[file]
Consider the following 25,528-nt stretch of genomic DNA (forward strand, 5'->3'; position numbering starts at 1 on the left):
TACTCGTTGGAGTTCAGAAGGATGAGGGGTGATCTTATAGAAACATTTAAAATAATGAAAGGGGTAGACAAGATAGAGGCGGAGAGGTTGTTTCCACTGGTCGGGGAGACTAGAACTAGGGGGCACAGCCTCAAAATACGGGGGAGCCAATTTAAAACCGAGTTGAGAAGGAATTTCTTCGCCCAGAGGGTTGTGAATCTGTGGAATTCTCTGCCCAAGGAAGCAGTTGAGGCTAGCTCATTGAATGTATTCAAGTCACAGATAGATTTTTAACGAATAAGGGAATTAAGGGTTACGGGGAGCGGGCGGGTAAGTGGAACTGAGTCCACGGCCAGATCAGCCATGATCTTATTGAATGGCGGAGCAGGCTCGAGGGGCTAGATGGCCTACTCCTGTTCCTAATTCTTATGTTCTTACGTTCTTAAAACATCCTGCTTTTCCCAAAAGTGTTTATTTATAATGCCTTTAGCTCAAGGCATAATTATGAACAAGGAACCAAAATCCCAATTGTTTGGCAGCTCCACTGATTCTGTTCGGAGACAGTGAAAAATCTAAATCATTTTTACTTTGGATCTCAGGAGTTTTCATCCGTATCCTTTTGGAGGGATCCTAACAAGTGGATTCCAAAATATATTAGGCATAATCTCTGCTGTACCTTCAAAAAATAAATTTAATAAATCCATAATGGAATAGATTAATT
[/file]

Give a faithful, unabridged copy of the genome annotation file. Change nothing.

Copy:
Consider the following 25,528-nt stretch of genomic DNA (forward strand, 5'->3'; position numbering starts at 1 on the left):
TACTCGTTGGAGTTCAGAAGGATGAGGGGTGATCTTATAGAAACATTTAAAATAATGAAAGGGGTAGACAAGATAGAGGCGGAGAGGTTGTTTCCACTGGTCGGGGAGACTAGAACTAGGGGGCACAGCCTCAAAATACGGGGGAGCCAATTTAAAACCGAGTTGAGAAGGAATTTCTTCGCCCAGAGGGTTGTGAATCTGTGGAATTCTCTGCCCAAGGAAGCAGTTGAGGCTAGCTCATTGAATGTATTCAAGTCACAGATAGATTTTTAACGAATAAGGGAATTAAGGGTTACGGGGAGCGGGCGGGTAAGTGGAACTGAGTCCACGGCCAGATCAGCCATGATCTTATTGAATGGCGGAGCAGGCTCGAGGGGCTAGATGGCCTACTCCTGTTCCTAATTCTTATGTTCTTACGTTCTTAAAACATCCTGCTTTTCCCAAAAGTGTTTATTTATAATGCCTTTAGCTCAAGGCATAATTATGAACAAGGAACCAAAATCCCAATTGTTTGGCAGCTCCACTGATTCTGTTCGGAGACAGTGAAAAATCTAAATCATTTTTACTTTGGATCTCAGGAGTTTTCATCCGTATCCTTTTGGAGGGATCCTAACAAGTGGATTCCAAAATATATTAGGCATAATCTCTGCTGTACCTTCAAAAAATAAATTTAATAAATCCATAATGGAATAGATTAATT